North Carolina should clarify and possibly tighten drunken driving laws, a state task force said yesterday, reports the Charlotte Observer. The group will examine why conviction rates aren’t higher. The state convicts slightly more than half of those charged with alcohol-related driving offenses said. Nearly half of the 86,000 charges in fiscal 2003 will be dismissed by prosecutors and judges — or suspects will be found not guilty at trial. “The low conviction rates are unacceptable. We have to do something to fix that,” said task force member Joe Blick, a Greenville judge. “That’s why we’re here — to figure out how to do that.”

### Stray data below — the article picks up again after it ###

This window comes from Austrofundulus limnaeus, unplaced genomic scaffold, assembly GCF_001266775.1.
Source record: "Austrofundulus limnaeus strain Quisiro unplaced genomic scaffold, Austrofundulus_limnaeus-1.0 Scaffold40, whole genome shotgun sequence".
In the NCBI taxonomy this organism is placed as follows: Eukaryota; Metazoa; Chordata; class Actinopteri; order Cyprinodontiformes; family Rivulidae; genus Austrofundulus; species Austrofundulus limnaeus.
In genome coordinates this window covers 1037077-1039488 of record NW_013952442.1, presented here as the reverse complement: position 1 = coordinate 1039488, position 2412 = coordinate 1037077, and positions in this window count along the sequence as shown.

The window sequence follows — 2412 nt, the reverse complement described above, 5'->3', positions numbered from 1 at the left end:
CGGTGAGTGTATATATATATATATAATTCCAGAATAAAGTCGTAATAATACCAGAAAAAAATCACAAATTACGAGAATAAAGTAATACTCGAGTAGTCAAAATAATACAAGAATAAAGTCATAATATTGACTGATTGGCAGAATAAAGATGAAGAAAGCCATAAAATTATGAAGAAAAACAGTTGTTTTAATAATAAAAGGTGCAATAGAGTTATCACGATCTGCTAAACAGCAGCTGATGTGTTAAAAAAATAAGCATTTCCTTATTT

The Governor’s Task Force on Driving While Impaired began setting priorities for how to improve drunken driving laws. The 35-member task force of lawmakers, prosecutors, police, and other experts will recommend changes to the General Assembly in January. Darrell Jernigan, director of the Governor’s Highway Safety Program, said, “No single solution will suffice. We have to go at it from all different angles. Hopefully, we’ll come up with solutions that will lower crash rates and fatalities.” Task force members said they’re concerned not only about the conviction rate, but about disparities in rates among judges. An Observer investigation found judicial districts’ rates of convictions vary widely, from about 10 percent to more than 95 percent. “I think the solution is to go in district by district and examine what the problems are for each area,” said Peter Gilchrist, a task force member and Mecklenburg district attorney. “There are not always the same problems, so the solutions need to be different.” The task force will also consider whether to lower the legal alcohol limit from 0.08 to as low as 0.05 or 0.06, a move that would give North Carolina the nation’s most restrictive law.